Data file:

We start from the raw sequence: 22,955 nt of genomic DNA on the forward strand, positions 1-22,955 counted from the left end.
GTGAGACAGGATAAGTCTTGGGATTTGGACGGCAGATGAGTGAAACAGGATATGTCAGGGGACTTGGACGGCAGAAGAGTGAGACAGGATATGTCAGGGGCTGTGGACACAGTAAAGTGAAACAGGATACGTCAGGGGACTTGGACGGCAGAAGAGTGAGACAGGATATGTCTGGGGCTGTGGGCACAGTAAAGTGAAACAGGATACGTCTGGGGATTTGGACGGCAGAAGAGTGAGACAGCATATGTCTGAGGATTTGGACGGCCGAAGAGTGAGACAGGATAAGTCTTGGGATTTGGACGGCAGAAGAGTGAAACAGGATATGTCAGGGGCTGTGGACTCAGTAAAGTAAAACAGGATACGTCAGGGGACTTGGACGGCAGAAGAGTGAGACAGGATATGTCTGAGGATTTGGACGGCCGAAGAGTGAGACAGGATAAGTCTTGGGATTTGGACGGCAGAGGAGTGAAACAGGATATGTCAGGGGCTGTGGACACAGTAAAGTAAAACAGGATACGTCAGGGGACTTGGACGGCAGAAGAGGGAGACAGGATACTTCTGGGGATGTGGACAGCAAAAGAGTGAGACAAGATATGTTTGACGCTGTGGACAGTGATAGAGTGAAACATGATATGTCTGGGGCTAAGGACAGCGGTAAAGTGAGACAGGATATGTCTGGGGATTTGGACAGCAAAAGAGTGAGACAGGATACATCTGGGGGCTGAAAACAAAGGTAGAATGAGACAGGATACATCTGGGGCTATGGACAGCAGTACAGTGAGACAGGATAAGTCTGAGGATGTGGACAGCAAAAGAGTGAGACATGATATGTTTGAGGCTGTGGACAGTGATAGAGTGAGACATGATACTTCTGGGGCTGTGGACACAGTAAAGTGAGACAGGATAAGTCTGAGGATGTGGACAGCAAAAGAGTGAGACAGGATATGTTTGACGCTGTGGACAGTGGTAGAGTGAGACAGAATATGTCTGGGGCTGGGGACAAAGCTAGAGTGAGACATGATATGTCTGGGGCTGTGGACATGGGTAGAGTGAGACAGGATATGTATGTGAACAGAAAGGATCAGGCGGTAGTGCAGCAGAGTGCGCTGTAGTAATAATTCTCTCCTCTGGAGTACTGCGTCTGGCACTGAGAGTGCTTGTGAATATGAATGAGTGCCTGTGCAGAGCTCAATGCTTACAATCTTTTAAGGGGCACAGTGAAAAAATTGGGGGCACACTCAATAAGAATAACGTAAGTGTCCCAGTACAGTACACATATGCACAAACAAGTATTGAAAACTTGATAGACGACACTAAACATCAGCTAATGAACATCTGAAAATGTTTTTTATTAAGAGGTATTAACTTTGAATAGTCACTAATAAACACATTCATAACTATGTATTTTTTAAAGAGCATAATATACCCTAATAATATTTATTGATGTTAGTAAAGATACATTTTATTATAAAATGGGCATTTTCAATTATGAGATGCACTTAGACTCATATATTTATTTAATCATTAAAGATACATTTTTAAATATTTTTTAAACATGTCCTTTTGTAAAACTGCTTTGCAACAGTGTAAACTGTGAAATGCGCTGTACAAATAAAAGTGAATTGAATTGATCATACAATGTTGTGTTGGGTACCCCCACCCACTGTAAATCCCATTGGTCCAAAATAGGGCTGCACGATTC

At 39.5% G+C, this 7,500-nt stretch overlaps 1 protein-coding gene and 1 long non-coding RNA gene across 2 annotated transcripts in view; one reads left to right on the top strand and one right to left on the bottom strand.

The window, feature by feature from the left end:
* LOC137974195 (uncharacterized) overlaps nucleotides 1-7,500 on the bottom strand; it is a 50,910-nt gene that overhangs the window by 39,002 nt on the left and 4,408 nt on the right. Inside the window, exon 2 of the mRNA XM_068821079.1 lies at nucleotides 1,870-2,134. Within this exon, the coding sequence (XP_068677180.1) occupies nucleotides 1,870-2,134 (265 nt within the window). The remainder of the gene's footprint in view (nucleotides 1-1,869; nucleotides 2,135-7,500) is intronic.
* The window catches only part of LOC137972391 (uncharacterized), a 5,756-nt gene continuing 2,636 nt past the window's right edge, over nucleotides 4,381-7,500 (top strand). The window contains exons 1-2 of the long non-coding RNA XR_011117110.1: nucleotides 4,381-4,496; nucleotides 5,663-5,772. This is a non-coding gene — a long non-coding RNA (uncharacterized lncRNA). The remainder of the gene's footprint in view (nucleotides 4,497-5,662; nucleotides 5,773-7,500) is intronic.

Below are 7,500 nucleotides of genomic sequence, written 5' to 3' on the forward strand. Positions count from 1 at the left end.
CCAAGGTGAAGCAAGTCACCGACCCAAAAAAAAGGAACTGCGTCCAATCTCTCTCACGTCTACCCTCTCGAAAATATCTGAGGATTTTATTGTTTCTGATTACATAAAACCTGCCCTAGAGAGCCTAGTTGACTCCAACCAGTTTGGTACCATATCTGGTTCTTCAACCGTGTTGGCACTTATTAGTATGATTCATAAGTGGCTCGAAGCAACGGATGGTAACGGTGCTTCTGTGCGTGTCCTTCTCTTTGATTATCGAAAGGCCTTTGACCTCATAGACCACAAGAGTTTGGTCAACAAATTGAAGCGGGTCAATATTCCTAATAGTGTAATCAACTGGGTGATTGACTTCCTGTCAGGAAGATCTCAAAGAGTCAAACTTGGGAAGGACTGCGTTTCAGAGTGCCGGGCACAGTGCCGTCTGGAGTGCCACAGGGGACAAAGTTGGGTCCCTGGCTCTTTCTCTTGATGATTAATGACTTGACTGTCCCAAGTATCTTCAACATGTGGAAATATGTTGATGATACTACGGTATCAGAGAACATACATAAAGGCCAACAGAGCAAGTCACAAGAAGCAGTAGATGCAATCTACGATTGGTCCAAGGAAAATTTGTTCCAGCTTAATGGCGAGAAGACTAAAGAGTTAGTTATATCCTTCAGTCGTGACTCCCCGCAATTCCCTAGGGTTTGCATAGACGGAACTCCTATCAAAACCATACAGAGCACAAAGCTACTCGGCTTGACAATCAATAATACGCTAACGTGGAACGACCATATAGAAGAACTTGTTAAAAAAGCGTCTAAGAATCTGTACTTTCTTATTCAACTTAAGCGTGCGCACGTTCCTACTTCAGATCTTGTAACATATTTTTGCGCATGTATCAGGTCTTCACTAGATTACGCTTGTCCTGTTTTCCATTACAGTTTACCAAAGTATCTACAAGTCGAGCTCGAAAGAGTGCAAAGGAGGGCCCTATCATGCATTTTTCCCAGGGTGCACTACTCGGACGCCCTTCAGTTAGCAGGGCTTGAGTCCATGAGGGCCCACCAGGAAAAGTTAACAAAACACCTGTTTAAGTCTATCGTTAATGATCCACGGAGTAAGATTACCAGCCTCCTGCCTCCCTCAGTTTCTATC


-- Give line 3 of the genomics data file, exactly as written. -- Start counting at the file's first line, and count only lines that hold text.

At 39.5% G+C, this 7,500-nt stretch overlaps 1 protein-coding gene and 1 long non-coding RNA gene across 2 annotated transcripts in view; one reads left to right on the top strand and one right to left on the bottom strand.